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February 16, 2012

Thank Goodness for Stomach Bugs (Did I Really Just Write That?)

Over the last few weeks, I’ve received a number of messages from friends, family, and other readers telling me how grateful they are that I am sharing my experience with grief so honestly here. Most of what I’ve read about grieving says that talking is the best way to handle it. So thank you for being ready, willing ears, and for encouraging and loving me so dearly. Writing helps; knowing someone’s listening helps more.

 

Before I get started, if you’re confused as to why in the world I’m reflecting on my stomach bug and how on earth I’m connecting it to my grieving process, let’s remind ourselves that you kind of asked for it.

 

*     *     *

 

Grief is a stealthy, seemingly invisible beast that interferes, at one point or another, with almost every aspect of life. It is not something one can predict or apologize for. It happens, and we simply have to learn to live with it. Although that’s not very simple at all.

 

The first two weeks after we learned we lost Ethan were bizarre. It was strange how little I thought I felt. I was sad and angry, but life seemed to be going on at a fairly regular pace. I expected more difficult times were still before us, but I couldn’t figure a way to adequately prepare myself.

 

Still, I tried. I surrounded myself with friends and family as much as possible. I took advantage of every offer for babysitting, and John and I went out and had some great date nights (if you’re in New York, go see Godspell. For serious). I ordered food in or reheated frozen foods for dinner, to avoid expending energy on cooking and cleaning up. I opened the shutters every day to let natural light in and enjoyed the light of Jacob’s laughter.

 

And yet.

 

I haven’t been able to make it through a week of my old life on my own. I’ve either had John take time off work or another friend or family member come in to serve as childcare reinforcements. Last week, I did it all myself, but was a mess by Wednesday night. I am pushing through my editing work, but it is sometimes more a struggle than a relief to have something else to think about.

 

I tried to describe how I was feeling to John, and told him this: I feel like I am operating with sixty percent mental capacity, sixty percent physical energy, and sixty percent patience. If you do the math, that would only get me through Wednesday in a typical week. Apparently my mathematical estimation skills have improved, so that’s a plus.

 

I needed a stomach bug to knock me off my feet—literally. By Monday evening, I was down to zero physical energy and zero everything else.

 

It’s tough to admit I can’t do everything, when it comes to Jacob. A stomach bug has a concrete beginning and end, and there is a tangible reason I can’t be the mother and wife I want to be. It isn’t the same with grief. I don’t know how long it will be until I feel like I can do it all again, and I don’t know how much of a “break” will really help. I’ve been functioning with the mindset that checking out is not the answer, that I will only be more frustrated for what I might miss with the little man, and that this is a time I would do better to keep on swimming, if you will.  Even if it feels like my world has stopped, the little man’s has kept on spinning.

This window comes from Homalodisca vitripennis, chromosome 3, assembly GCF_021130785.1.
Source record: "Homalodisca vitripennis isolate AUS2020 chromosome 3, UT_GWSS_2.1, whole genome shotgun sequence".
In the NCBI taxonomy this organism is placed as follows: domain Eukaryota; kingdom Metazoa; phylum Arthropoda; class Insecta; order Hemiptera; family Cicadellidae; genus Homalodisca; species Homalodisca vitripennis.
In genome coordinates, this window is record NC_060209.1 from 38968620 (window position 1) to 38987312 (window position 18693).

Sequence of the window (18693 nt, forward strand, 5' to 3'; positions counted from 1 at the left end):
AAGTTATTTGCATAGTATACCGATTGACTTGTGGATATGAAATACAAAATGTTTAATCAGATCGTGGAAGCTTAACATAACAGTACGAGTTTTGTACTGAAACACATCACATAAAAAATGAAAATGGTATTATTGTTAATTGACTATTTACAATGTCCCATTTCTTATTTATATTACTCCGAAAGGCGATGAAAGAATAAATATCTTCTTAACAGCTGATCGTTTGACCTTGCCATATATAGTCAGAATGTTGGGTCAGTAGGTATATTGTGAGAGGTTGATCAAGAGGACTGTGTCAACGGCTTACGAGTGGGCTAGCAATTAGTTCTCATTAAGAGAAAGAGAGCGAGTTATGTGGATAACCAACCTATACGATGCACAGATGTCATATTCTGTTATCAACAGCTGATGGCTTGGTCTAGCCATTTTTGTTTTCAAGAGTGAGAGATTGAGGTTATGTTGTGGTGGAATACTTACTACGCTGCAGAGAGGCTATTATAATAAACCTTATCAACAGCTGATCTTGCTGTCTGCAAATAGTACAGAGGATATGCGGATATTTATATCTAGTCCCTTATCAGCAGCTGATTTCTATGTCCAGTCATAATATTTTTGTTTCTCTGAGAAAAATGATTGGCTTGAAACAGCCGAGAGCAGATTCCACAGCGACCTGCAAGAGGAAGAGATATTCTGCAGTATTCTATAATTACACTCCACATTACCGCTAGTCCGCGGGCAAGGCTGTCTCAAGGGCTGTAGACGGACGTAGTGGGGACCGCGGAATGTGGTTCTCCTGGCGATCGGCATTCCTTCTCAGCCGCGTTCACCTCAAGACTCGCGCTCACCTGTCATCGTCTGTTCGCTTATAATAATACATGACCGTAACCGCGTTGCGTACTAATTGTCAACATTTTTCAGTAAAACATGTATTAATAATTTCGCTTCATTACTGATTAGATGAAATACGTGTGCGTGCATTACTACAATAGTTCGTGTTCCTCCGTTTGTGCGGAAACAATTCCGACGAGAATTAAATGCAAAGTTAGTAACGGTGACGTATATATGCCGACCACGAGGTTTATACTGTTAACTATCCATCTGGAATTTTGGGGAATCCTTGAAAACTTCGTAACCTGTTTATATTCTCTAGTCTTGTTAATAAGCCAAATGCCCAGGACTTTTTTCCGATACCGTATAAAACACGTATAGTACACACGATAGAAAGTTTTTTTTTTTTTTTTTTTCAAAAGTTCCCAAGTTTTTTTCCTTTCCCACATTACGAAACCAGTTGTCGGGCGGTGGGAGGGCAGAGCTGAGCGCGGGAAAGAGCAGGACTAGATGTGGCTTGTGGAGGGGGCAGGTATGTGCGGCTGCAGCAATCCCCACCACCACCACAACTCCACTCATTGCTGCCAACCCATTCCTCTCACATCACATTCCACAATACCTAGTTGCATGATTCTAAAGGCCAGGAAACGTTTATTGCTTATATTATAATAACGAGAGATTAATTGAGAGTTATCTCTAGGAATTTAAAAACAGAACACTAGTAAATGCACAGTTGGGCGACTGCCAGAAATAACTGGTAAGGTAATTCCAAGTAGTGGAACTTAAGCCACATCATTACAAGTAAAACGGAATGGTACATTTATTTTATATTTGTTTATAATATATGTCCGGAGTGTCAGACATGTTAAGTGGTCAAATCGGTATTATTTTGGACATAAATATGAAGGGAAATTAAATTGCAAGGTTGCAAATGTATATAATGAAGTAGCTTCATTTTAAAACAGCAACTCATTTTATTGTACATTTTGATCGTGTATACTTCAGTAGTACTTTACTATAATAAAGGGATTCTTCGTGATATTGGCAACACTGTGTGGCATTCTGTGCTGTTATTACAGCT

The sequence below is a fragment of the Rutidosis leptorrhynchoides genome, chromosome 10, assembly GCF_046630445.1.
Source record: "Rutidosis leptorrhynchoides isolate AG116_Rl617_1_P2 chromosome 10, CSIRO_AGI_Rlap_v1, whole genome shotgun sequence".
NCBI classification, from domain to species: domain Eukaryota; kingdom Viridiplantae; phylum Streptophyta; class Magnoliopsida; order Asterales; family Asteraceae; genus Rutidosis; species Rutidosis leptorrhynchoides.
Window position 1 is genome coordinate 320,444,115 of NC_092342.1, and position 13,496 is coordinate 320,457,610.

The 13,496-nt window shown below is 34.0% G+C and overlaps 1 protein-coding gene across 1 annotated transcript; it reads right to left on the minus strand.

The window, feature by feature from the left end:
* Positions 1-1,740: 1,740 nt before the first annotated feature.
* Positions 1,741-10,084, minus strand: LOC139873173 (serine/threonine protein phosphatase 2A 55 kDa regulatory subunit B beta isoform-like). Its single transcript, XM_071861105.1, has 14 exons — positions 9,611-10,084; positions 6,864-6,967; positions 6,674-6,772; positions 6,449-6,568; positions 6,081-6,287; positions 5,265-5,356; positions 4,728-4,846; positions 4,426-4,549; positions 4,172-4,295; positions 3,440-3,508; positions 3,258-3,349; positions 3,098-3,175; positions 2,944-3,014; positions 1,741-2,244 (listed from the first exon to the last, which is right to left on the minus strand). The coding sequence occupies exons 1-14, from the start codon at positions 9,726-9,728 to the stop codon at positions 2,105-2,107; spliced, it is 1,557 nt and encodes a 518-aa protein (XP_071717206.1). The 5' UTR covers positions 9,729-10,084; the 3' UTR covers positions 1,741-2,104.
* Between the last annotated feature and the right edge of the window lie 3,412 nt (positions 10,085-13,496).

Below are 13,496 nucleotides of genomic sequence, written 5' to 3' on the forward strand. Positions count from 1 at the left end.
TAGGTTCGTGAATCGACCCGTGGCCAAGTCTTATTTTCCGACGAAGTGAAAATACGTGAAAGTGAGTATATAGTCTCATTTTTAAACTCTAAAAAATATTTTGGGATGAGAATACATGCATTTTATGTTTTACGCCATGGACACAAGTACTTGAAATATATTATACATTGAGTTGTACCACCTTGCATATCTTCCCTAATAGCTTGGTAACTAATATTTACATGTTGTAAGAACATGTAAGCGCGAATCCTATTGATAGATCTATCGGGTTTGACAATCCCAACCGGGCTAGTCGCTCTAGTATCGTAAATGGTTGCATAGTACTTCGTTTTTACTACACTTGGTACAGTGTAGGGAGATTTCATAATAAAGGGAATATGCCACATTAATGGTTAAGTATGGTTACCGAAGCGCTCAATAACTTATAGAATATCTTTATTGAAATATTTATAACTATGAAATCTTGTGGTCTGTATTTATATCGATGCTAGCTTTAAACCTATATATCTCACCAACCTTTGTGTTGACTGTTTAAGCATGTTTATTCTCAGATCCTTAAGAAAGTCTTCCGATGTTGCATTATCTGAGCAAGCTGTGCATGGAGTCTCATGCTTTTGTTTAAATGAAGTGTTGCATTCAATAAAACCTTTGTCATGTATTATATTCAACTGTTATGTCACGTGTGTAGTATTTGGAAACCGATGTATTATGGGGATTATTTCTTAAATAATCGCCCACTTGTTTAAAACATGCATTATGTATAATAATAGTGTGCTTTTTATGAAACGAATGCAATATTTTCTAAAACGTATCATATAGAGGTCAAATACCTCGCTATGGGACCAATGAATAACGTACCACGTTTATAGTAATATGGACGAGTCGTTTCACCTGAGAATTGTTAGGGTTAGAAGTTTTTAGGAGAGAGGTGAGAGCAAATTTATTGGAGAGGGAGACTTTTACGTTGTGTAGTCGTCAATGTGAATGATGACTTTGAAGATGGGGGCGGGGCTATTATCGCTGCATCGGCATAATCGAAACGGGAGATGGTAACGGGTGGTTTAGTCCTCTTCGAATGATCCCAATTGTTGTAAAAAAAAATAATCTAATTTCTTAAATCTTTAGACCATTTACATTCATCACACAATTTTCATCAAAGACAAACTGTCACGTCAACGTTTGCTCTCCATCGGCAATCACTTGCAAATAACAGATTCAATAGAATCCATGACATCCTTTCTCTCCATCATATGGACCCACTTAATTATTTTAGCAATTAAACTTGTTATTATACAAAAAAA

My parents and John’s parents have graciously and joyfully helped care for Jacob this week. I know they will help whenever we ask them. But at this point, I don’t know what really is the most helpful. I know I am grateful that this stomach thing (courtesy of Jacob, who had it last week), has forced me to have a quiet day at home, by myself, with a whole lot of TV and my knitting. I convalesce the way an eighty-year-old woman spends most of her days.

 

Okay, I would have knitted even without the whole stomach bug thing. And watched Wheel of Fortune. And Jeopardy. Maybe the “Young” in my blog title is a misnomer . . .

 

Anyway, all this is to say I’m still figuring it out. Once I felt like I was on the upswing from this stomach thing, I began to see it as a blessing, which is something only prayer and God’s grace can do.

 

We’re off to a happy weekend visiting with old friends, which I hope will be like another bowl of chicken soup for my soul.

 

Not the book. I’ve only eaten chicken soup in the last twenty-four hours. So I really mean that.

 

 

  1. I hope you have a fantastic weekend that rejuvenates your soul! =)

  2. You’re doing great, Lindsay. It is interesting how a thing like the flu can help put things in perspective. That’s happened to me a time or two as well. And yes, miscarriage also bumped me into a new realm of understanding what we’re to do during this one earthly life. Thinking of you, praying for all good things!

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